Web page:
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Crist is the name of a trio of 10th century Old English poems concerning Jesus Christ, originally from the Anglo-Saxon "Exeter Book". The constituent poems are named Christ I, Christ II, and Christ III; the former two written by Cynewulf. They concern topics such as Christ's advent and ascension.

In his formative academic years, J.R.R. Tolkien was introduced to Crist when perusing Christian Grein and Richard Wülker's 1883 collection Bibliothek der angelsächsischen Poesie.[1]

Relevance

The character Eärendil, who at the end of the First Age was responsible for the intervention of the Valar and their subsequent defeat of Morgoth's, originated from an experience Tolkien had in 1913 when he read a particular line of Christ I[2]:

Eala éarendel engla beorhtast
 ofer middangeard monnum sended


In English, this nearly means Hail Éarendel, brightest of angels, sent over middle-earth to mankind!

Tolkien stated (through a character in The Notion Club Papers) that upon reading these lines he "...felt a curious thrill as if something had stirred in me.....There was something very remote and strange and beautiful behind those words, if I could grasp it, far beyond the ancient English."[3] This inspiration is noted undisputably by scholars to have been important in the early formation of Tolkien's legendarium[4][5], if not its first cause[6][7], as Eärendil was the first committed character to take shape. This revelation from Christ I prompted Tolkien to write "The Voyage of Éarendel the Evening Star", a poem of which he would write five successive versions[8] starting in September of 1914[9]. From this poem would later stem The Tale of Eärendel, which too evolved in multiple schemes and emendations, but was never completed. It became the fifteenth of the posthumously published Lost Tales, and it was implied by its narrator, the character Gilfanon, to be the great culmination of all tales preceding it.[10]

The Tale of Eärendel would also become the climax of Quenta Silmarillion: the chapter "Of the Voyage of Eärendil and the War of Wrath", in which Eärendil indeed journeys across Middle-earth to and from the West, seeking and gaining the aid of the Valar, and carrying the morning star across the sky. Millennia afterwards, Frodo Baggins and Sam Gamgee invoked Eärendil in different instances - calling him "brightest of stars" - in the Quenya outcries Aiya Eärendil Elenion Ancalima! and Aiya elenion ancalima![11][12] Eönwë's exclamation when greeting Eärendil in Aman, at the end of the First Age, also alludes to the couplet from Christ I.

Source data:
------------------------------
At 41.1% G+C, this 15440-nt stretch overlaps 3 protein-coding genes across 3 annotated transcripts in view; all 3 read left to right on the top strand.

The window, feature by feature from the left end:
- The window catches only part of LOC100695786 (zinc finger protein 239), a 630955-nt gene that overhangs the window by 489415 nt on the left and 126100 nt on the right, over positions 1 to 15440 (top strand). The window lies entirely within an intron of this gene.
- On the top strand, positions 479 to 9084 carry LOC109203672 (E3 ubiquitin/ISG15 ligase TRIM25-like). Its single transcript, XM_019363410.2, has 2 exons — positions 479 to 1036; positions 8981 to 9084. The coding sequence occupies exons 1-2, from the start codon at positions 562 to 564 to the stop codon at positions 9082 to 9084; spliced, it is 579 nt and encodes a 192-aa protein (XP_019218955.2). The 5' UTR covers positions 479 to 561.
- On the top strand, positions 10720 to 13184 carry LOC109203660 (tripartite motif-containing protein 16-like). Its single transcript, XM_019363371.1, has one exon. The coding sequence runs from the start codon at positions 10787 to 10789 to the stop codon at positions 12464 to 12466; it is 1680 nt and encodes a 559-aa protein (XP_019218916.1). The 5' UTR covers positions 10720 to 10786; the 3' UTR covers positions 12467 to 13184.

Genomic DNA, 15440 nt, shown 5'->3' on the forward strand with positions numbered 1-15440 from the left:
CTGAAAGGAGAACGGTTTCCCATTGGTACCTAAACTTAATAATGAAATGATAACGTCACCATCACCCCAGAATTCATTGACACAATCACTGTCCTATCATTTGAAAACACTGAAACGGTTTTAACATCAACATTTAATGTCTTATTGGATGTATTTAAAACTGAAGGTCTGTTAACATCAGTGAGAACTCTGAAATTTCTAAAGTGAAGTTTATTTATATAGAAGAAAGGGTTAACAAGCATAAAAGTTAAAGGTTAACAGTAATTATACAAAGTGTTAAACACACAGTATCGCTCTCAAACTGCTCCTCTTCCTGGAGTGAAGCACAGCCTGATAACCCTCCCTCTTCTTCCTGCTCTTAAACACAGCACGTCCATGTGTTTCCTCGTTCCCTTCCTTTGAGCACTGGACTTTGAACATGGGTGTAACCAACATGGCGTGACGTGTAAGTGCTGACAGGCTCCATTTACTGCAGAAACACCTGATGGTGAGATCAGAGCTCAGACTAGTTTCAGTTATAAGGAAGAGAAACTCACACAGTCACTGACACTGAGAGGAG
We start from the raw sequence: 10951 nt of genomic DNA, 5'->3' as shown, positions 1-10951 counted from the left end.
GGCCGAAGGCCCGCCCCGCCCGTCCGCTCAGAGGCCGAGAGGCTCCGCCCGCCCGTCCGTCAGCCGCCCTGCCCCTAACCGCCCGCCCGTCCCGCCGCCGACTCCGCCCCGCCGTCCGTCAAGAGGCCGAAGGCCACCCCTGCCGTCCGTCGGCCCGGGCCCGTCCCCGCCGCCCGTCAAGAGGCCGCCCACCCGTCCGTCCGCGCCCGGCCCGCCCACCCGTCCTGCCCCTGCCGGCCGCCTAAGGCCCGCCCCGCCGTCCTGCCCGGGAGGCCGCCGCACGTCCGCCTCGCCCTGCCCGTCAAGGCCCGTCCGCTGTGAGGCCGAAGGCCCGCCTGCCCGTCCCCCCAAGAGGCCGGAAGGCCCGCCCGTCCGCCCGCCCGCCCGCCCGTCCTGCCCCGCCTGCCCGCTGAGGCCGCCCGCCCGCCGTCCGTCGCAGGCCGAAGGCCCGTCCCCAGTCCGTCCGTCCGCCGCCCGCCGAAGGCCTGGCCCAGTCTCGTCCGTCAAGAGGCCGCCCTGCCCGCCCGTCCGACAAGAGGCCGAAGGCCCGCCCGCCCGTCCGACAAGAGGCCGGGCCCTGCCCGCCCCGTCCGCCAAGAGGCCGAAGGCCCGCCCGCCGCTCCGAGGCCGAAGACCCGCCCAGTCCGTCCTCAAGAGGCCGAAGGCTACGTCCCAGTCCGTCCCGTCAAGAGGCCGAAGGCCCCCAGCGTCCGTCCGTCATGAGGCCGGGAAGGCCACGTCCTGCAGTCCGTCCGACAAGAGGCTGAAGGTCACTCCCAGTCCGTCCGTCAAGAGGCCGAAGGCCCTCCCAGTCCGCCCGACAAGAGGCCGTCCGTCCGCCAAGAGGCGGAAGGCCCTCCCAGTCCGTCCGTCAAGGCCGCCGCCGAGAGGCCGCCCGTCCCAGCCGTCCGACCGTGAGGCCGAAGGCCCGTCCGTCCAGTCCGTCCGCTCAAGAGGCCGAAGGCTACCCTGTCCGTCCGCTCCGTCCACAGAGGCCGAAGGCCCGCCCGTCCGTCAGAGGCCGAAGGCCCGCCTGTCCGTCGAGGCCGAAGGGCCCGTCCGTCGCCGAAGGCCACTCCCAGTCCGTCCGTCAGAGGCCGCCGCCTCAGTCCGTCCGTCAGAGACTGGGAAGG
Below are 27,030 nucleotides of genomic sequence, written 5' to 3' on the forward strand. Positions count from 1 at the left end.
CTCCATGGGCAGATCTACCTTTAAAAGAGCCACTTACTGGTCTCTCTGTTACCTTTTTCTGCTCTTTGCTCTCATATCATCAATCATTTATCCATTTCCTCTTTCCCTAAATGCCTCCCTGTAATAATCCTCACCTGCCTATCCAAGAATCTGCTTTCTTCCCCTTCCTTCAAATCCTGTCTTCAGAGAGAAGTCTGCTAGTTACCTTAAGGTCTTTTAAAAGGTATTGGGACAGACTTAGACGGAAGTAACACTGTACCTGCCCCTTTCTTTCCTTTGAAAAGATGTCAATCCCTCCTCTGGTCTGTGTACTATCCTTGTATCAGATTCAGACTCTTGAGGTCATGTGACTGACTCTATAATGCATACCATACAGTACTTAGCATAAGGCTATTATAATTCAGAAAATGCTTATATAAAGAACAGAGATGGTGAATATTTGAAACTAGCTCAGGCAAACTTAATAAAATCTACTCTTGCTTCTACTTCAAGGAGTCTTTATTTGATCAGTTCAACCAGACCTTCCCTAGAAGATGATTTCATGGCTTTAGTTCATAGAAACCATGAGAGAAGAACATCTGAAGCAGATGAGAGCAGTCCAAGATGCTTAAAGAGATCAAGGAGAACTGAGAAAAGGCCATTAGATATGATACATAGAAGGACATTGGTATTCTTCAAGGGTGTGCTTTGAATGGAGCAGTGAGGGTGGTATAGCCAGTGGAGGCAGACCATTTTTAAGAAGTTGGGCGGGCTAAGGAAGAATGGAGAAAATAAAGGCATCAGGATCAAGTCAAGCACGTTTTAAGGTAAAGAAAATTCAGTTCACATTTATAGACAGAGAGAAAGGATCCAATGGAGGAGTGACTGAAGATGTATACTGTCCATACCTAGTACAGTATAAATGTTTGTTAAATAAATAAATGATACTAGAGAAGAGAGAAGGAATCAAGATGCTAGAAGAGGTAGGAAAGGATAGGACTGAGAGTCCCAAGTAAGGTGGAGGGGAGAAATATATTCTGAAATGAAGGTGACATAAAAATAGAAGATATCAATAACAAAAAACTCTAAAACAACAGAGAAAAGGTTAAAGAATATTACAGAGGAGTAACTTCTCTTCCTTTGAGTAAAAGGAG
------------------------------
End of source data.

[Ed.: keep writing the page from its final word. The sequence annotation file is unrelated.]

The couplet also inspired Tolkien's use of the term "Middle-earth".

References

  1. John Garth, Tolkien and the Great War, Part One, Ch. 2, pg. 44
  2. Advent Lyrics (Christ I), Section 5 - https://anglosaxonpoetry.camden.rutgers.edu/christ-i/
  3. J.R.R. Tolkien: A Biography, pg. 72 (1978 paperback edition)
  4. Tom Shippey, The Road to Middle-earth, ch. 7: "Visions and Revisions", Eärendil: A Lyric Core
  5. Colin Duriez, J.R.R. Tolkien: The Making of a Legend, ch. 5: "The Shadow of War", pgs. 77-78
  6. Tolkien: A Celebration, 2: Stratford Caldecott, "Over the Chasm of Fire: Christian Heroism in The Silmarillion and The Lord of the Rings", pg. 22
  7. Peter Kreeft, The Philosophy of Tolkien, ch. 3: "Angelology", pgs. 71-72
  8. The History of Middle-earth, Vol. II: The Book of Lost Tales, chapter V: "The Tale of Eärendel", I, pg. 267
  9. J.R.R. Tolkien: A Biography, pg. 71 (1978 paperback edition)
  10. The History of Middle-earth, Vol. II: The Book of Lost Tales, chapter IV: "The Nauglafring", pg. 242
  11. The Lord of the Rings, The Two Towers, Book Four, Chapter IX: "Shelob's Lair"
  12. the Lord of the Rings, The Return of the King, Book Six, Chapter I: "The Tower of Cirith Ungol"